Retention of data is a topical issue at present. Retaining data for too long raises the potential for any data breaches to be more damaging and significant. But how long is too long? Schools are not at liberty to simply dispose of all information relevant to a student once they have ceased being educated by that school. There are complex recordkeeping obligations imposed on schools.
Victorian schools are obliged under the Ministerial Order 1359 (MO1359) to create, maintain and dispose of records relevant to child safety and wellbeing in accordance with the Public Records Office Victoria (PROV) Recordkeeping Standards, including minimum retention periods (clause 6(f)). But what does this mean in practice?
Child Safety and Wellbeing Records
The reference to ‘child safety and wellbeing’ in MO1359 is broader than the PROV standard, PROS 19/08, introduced in response to the Royal Commission into Institutional Responses to Child Sexual Abuse. This standard requires organisations, in relation to records about organisational responses to child sexual abuse, to:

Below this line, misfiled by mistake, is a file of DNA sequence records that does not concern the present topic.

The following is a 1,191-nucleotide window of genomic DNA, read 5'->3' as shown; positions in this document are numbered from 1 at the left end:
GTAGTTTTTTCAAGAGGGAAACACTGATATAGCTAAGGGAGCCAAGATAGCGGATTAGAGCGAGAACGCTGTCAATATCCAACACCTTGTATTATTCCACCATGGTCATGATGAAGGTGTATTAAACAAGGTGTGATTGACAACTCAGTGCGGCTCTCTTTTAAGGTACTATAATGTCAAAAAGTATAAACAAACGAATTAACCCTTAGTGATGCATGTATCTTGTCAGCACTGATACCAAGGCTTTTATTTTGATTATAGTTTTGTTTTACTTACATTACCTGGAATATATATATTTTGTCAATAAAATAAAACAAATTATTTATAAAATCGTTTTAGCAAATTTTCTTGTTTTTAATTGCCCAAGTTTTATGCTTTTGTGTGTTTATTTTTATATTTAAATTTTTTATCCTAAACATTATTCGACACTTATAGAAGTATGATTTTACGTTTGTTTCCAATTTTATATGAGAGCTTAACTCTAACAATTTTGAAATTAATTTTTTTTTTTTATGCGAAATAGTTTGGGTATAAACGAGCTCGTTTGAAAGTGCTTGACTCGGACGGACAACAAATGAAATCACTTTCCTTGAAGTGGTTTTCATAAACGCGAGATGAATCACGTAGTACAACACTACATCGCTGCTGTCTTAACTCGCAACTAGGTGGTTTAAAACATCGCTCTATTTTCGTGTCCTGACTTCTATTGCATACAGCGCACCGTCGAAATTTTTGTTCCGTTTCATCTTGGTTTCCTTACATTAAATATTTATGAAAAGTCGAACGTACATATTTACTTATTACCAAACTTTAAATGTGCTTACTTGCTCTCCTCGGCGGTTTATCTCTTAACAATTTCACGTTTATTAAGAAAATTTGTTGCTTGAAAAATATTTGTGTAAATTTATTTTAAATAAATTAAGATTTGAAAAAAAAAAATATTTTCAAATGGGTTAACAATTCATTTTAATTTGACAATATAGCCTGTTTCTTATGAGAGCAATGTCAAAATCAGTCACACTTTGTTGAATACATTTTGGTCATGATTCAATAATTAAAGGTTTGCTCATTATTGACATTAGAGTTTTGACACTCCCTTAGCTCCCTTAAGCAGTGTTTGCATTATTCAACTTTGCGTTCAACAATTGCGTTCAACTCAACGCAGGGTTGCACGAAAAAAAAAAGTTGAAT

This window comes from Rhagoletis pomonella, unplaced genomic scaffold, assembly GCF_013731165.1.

- indefinitely retain records about the development of policy, strategy and procedure;
- retain reporting and investigation records for 99 years; and
- retain training and development records for 45 years.
What about documents that are not ‘records about organisational responses to child sexual abuse’? This is where schools need to balance competing obligations, such as privacy requirements to destroy documents when no longer required and the MO1359 to retain documents relevant to ‘child safety and wellbeing’.
There are a number of matters to consider when undertaking this balancing act. We recommend all schools create a Data Retention Policy that outlines those considerations and identifies the retention periods for student data. Bear in mind that student data may involve sensitive health information and other detailed personal information.
There is no ‘one size fits all’ document that will serve the school’s purpose in this regard. Each school will have to make decisions itself and develop its own policy.